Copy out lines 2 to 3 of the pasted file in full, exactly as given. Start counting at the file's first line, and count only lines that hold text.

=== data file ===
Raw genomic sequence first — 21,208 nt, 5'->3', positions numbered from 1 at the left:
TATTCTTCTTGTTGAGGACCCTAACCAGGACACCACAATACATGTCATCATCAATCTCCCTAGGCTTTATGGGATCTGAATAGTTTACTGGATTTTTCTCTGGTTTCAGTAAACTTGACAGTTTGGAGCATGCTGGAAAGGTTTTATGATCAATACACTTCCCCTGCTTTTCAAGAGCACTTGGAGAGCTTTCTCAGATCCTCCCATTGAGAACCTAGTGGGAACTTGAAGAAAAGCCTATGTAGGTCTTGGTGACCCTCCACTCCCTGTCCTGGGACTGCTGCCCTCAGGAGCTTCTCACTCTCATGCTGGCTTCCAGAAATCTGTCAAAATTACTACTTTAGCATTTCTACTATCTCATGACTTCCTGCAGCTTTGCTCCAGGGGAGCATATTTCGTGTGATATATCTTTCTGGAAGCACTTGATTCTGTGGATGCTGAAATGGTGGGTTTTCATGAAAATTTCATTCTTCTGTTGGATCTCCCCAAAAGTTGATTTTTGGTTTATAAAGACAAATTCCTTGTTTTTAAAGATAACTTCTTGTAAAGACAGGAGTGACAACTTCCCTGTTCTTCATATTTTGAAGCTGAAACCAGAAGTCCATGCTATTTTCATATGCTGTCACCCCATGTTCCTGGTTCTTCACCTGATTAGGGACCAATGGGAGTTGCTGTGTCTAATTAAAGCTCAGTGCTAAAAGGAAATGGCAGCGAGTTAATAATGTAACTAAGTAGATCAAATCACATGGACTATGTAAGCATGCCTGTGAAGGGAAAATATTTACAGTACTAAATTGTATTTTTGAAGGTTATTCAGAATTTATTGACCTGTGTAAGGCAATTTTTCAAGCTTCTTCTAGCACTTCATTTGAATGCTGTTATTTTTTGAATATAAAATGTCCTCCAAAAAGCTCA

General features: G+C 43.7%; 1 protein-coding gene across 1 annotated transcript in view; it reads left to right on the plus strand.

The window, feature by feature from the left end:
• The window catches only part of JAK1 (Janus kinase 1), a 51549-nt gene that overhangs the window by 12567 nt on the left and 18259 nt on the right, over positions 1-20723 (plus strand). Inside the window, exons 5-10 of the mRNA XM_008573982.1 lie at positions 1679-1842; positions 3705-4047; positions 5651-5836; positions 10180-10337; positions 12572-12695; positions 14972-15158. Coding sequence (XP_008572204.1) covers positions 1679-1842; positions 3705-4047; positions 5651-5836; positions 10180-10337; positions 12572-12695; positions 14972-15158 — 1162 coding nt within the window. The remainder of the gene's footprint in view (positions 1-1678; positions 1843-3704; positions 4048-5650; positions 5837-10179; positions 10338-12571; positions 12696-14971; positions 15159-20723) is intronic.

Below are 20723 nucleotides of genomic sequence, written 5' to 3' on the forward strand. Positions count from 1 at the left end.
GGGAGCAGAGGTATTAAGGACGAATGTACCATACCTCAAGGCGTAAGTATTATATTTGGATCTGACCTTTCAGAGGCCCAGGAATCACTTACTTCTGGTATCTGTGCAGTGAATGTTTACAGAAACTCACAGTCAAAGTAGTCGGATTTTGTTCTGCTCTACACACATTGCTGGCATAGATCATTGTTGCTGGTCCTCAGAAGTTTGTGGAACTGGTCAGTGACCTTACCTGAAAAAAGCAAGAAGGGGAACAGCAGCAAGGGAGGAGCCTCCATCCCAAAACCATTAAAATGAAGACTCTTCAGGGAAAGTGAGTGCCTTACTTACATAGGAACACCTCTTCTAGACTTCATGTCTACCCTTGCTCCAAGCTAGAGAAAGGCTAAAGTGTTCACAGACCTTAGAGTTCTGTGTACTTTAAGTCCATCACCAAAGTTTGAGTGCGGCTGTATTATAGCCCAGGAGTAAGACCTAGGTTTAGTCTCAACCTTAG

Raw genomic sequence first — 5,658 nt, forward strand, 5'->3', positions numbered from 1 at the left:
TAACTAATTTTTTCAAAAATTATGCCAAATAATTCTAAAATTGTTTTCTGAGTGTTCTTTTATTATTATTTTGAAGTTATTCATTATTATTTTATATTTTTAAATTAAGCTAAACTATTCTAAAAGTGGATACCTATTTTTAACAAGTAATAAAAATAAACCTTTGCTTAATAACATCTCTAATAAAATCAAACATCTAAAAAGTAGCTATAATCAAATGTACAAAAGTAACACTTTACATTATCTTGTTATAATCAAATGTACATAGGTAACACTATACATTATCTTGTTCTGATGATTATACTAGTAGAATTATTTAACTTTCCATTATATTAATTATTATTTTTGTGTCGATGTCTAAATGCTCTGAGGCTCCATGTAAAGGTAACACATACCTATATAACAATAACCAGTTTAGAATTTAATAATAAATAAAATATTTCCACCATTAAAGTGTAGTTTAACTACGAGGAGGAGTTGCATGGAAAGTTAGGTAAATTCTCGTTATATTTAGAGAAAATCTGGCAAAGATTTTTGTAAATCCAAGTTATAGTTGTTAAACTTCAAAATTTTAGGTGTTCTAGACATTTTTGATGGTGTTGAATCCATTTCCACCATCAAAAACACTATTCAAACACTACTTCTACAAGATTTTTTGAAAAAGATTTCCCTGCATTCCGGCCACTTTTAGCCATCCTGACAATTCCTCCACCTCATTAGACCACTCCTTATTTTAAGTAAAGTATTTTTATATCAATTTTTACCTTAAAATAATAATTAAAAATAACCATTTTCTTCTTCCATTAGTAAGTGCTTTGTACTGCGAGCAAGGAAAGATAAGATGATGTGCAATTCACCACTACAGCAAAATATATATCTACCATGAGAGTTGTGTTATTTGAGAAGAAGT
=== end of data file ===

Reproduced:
TATTCTTCTTGTTGAGGACCCTAACCAGGACACCACAATACATGTCATCATCAATCTCCCTAGGCTTTATGGGATCTGAATAGTTTACTGGATTTTTCTCTGGTTTCAGTAAACTTGACAGTTTGGAGCATGCTGGAAAGGTTTTATGATCAATACACTTCCCCTGCTTTTCAAGAGCACTTGGAGAGCTTTCTCAGATCCTCCCATTGAGAACCTAGTGGGAACTTGAAGAAAAGCCTATGTAGGTCTTGGTGACCCTCCACTCCCTGTCCTGGGACTGCTGCCCTCAGGAGCTTCTCACTCTCATGCTGGCTTCCAGAAATCTGTCAAAATTACTACTTTAGCATTTCTACTATCTCATGACTTCCTGCAGCTTTGCTCCAGGGGAGCATATTTCGTGTGATATATCTTTCTGGAAGCACTTGATTCTGTGGATGCTGAAATGGTGGGTTTTCATGAAAATTTCATTCTTCTGTTGGATCTCCCCAAAAGTTGATTTTTGGTTTATAAAGACAAATTCCTTGTTTTTAAAGATAACTTCTTGTAAAGACAGGAGTGACAACTTCCCTGTTCTTCATATTTTGAAGCTGAAACCAGAAGTCCATGCTATTTTCATATGCTGTCACCCCATGTTCCTGGTTCTTCACCTGATTAGGGACCAATGGGAGTTGCTGTGTCTAATTAAAGCTCAGTGCTAAAAGGAAATGGCAGCGAGTTAATAATGTAACTAAGTAGATCAAATCACATGGACTATGTAAGCATGCCTGTGAAGGGAAAATATTTACAGTACTAAATTGTATTTTTGAAGGTTATTCAGAATTTATTGACCTGTGTAAGGCAATTTTTCAAGCTTCTTCTAGCACTTCATTTGAATGCTGTTATTTTTTGAATATAAAATGTCCTCCAAAAAGCTCA

General features: G+C 43.7%; 1 protein-coding gene across 1 annotated transcript in view; it reads left to right on the plus strand.